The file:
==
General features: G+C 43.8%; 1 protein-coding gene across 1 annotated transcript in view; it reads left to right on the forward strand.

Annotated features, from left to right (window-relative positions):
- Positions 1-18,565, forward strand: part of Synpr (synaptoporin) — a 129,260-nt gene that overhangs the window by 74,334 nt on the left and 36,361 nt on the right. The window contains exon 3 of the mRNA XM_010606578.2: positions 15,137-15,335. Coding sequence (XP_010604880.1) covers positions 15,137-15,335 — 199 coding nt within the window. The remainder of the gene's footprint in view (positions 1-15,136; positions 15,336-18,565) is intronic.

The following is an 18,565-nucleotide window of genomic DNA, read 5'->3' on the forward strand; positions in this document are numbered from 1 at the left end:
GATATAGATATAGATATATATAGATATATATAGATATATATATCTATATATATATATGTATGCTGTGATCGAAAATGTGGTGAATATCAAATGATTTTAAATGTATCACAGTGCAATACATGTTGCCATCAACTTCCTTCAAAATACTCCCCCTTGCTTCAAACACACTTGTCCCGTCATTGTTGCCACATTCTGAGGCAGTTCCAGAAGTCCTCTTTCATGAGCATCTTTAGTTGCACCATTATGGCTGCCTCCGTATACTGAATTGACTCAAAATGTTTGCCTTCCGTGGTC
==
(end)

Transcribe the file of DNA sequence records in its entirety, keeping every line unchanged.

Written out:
General features: G+C 43.8%; 1 protein-coding gene across 1 annotated transcript in view; it reads left to right on the forward strand.

Annotated features, from left to right (window-relative positions):
- Positions 1-18,565, forward strand: part of Synpr (synaptoporin) — a 129,260-nt gene that overhangs the window by 74,334 nt on the left and 36,361 nt on the right. The window contains exon 3 of the mRNA XM_010606578.2: positions 15,137-15,335. Coding sequence (XP_010604880.1) covers positions 15,137-15,335 — 199 coding nt within the window. The remainder of the gene's footprint in view (positions 1-15,136; positions 15,336-18,565) is intronic.

The following is an 18,565-nucleotide window of genomic DNA, read 5'->3' on the forward strand; positions in this document are numbered from 1 at the left end:
GATATAGATATAGATATATATAGATATATATAGATATATATATCTATATATATATATGTATGCTGTGATCGAAAATGTGGTGAATATCAAATGATTTTAAATGTATCACAGTGCAATACATGTTGCCATCAACTTCCTTCAAAATACTCCCCCTTGCTTCAAACACACTTGTCCCGTCATTGTTGCCACATTCTGAGGCAGTTCCAGAAGTCCTCTTTCATGAGCATCTTTAGTTGCACCATTATGGCTGCCTCCGTATACTGAATTGACTCAAAATGTTTGCCTTCCGTGGTC